Neither approach works. Downvoting newbies instead of leaving helpful comments, as some tend to do, will drive good people away. (You started at newbie status too, pal!) Upvoting newbies for bad content instead of leaving helpful comments, as others tend to do, will give a false sense of "this is how to do it" to those who are learning the ropes.

The problem is not reserved to upvoters or downvoters. The problem is, there are a lot of people that treat Stack Overflow like a popularity contest. With some users, it's middle school all over again. The popular kids act like hot stuff, bully the new kids, and then somehow get upvoted for just typing, while a new user with an answer that is just as good is barely upvoted, or even downvoted.

So, what is the problem at the heart of this? Some people have turned Stack Overflow into a middle school playground. Some downvoters downvote just to feel powerful that they can keep someone from entering the "elite," so some upvoters try to restore balance by upvoting anything that breathes.

Let me see if I can put this nicely.

GROW UP!

We have no means of putting a check on these abuses of voting. Proposal after proposal has been shot down because no one wants to be accountable with why they're voting up or down. So, as long as that remains the case, if you don't like how someone votes, vote correctly yourself.

Because, as annoying as it is, as long as we have bullies who downvote as a means of taking the new kid's lunch money, we need the unrealistically nice people to keep this from becoming a hostile den of Internet jerks. It's a bandage that creates its own problems, but it isn't exactly avoidable. Without the "bleeding hearts", the bullies are often unchecked.

At the end of the day, if we won't institute safeguards, and yet refuse abide by this obvious principle, perhaps we really should consider just removing voting altogether. I wouldn't want that to happen, but it depends on whether we have enough people here to handle voting like responsible adults. We're not in grade school.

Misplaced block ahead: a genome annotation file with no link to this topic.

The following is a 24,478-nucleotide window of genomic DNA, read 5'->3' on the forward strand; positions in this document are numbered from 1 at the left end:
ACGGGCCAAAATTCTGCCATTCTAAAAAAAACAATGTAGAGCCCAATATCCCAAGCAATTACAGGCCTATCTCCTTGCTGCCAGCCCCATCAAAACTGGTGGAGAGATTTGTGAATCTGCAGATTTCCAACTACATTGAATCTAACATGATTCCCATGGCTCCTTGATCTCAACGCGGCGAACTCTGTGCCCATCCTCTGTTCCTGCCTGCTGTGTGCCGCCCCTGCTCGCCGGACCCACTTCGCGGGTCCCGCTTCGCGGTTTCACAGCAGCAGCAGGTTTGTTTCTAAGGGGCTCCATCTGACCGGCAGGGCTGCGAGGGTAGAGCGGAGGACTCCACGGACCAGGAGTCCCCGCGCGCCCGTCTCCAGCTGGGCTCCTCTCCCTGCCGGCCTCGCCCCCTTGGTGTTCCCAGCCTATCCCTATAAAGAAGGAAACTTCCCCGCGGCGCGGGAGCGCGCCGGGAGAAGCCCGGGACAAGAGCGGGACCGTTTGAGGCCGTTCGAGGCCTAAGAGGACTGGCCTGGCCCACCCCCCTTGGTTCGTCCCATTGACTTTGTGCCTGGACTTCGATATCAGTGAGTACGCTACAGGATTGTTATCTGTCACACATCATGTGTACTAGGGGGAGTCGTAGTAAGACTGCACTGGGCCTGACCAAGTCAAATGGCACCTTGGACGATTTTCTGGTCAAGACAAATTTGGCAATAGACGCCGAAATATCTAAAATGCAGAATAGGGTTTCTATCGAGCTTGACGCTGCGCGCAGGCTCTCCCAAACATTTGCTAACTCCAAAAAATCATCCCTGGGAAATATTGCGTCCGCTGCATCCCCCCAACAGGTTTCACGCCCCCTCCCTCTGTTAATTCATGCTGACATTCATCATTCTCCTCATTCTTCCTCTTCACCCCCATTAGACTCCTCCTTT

TBH, I wouldn't be surprised to see backlash from this answer, but you know what? Sometimes truth hurts. If you're about to downvote this, I'm probably talking to you. It won't hurt my feelings any, but you should take it as a personal cue to check your own motives. If you believe you're really downvoting based on merit, go ahead. As I said, it won't matter to me.

EDIT: If you want to upvote, you should likewise be certain it's for merit, not just to be nice. I don't need pity.

  • 16
    So you just assume that people who downvote posts must be doing so just to be jerks, and that they couldn't possibly be voting on the merits of the post? Also note that, in the question at hand, the quoted comment isn't even disputing the fact that the post is very low quality, it's acknowledging it, so that the post merits downvotes isn't even being disputed. – Servy Oct 19 '15 at 18:29
  • 5
    I don't agree that too much of one thing (bleeding hearts) is the antidote to too much of another thing (jerkfaces), but the general thrust of this post is something I can get behind, especially the "be sure to do the right thing yourself". – Josh Caswell Oct 19 '15 at 18:30